Deni Dedmon has decided to attend Howard University this fall. The Albany, GA native had her choice of historically black and predominantly white schools throughout the southeast, and had the advice of a school counselor telling her to go anywhere but a dysfunctional HBCU. The counselor’s admonition, if you believe 60 percent of what HBCU Twitter and HBCU Snapchat has to say, was painfully accurate.
“Let me guess: Spelman, Howard, FAMU? Those schools are really unorganized. They’re just going to take your application fee and not even look at your application. You only need to apply to two or three schools. Let’s try something public and in-state like UGA or Georgia Southern.”
What he said crushed me, but it was partly true; HBCUs have a reputation for being unorganized. From the stories I had heard, many HBCUs lose transcripts, recommendations, or even whole applications. It frightened me a little but it also empowered me to stay on top of my applications, even if it meant calling the admissions offices everyday to make sure things were going smoothly.
But she listened to relatives and loved ones in her life who told her that attending a HBCU was the best decision they ever made, and that the experience could be similar for her. Given that she comes from a family with a history of higher education, and had experiences which helped her to become noticed as a contributor for MTV.com, chances are she will emerge in four years within the 90 percent of HBCU graduates who will forever love their alma mater.
Deni’s story is not unusual for many black students across the country, particularly as she considers the cultural impact of the school which will forever shape her professional identity. Her words echo on behalf of millions of students who’ve grown up attending predominantly white schools, and those from predominantly black communities who want to compete with the best of the African Diaspora.
Many of them said that they felt more at home at their HBCU and like the faculty and staff cared more about them, while their experiences with PWIs (whether it was part of their undergraduate or graduate schooling) made them feel as if they were a number. I don’t want to be just a number — I want to be somebody. Their advice, coupled with the problems of racism at schools like University of Missouri and Ithaca College, helped me make a decision as to which college I will attend in the future.
So Howard will get Deni in the fall. But now that she’s made her decision, it is up to HU to fulfill her expectations. When she arrives in DC, she will find out about #TakeBackHU. She will find out about the culture of administrators and faculty who want to make students feel like they should be honored to be inconvenienced at ‘the Mecca.’ And these things will be heaped upon the usual adjustment hardships that come with college life — new diet, new time management requirements, new lifestyle, new distractions, and new cultures she’s never seen before.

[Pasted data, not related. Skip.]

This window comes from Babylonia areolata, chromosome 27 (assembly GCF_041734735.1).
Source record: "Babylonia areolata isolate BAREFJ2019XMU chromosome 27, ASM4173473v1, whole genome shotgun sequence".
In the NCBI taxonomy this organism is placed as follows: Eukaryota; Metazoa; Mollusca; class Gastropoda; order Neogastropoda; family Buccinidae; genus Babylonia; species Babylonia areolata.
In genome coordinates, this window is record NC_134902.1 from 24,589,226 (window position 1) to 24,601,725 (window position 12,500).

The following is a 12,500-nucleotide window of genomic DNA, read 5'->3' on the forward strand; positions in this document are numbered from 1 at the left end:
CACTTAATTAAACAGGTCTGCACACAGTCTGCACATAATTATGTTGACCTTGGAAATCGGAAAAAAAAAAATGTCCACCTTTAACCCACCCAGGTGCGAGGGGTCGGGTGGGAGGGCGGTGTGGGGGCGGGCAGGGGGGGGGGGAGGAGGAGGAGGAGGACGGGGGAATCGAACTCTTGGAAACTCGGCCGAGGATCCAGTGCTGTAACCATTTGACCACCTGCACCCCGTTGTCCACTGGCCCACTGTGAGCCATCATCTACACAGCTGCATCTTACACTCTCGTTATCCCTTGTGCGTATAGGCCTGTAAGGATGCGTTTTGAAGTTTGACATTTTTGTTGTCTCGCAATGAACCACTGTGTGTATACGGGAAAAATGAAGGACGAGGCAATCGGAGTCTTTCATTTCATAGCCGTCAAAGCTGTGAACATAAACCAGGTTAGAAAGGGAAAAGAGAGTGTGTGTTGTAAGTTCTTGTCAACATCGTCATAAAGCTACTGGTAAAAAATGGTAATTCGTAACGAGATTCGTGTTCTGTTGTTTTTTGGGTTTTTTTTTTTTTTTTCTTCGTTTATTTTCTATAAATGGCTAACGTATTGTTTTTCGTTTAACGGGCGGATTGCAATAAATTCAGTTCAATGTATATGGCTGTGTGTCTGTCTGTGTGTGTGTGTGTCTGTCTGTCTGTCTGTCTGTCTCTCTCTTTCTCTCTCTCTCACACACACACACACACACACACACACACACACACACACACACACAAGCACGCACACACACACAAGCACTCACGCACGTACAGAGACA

Some of these things Howard is able to prevent or to account for with adjustments in service and support systems. All of these things they can help Deni to prepare for, months before the rush of paperwork, registration, moving in and orientation crashes into her new and wonderful life as a Bison. It’s these efforts that help students to adjust — when they are able to prepare for the elements of college life which activate resilience in some, but creates psychological breaks in others who are not ready for the transition.
In Deni, Howard has the benefit of a new student who will come to campus with a mature perspective about why some HBCU institutional struggles persist, and her role in helping to mitigate them within her own personal HBCU journey. She has a family network that will see her through rough spots, which can tell her what to do if papers are lost, when grades aren’t posted on time, when roommates act a fool, or if finance becomes an issue.
Deni and her family are assets to Howard, and families like hers are infinitely valuable to every HBCU welcoming hundreds of new students to campus this fall. Thousands of young people, older people, transfer people and military people are coming to black colleges on a new wave of self-discovery and cultural value, spurred by America’s growing racial animus towards black people. They have heard about the opportunities and challenges presented by HBCUs, and seemingly, are willing to look beyond the stereotypes and horror stories.
But HBCUs do themselves a disservice if they know this wave of students is fast approaching, and allow broken service systems, bitter faculty and staff, and a lack of preparatory information to greet them at the front door, along with the usual challenges of first-time college entry.
Deni Dedmon is ready for Howard University. Here’s hoping that Howard, and HBCUs nationwide, are ready for the thousands of students like her headed their way in the coming months.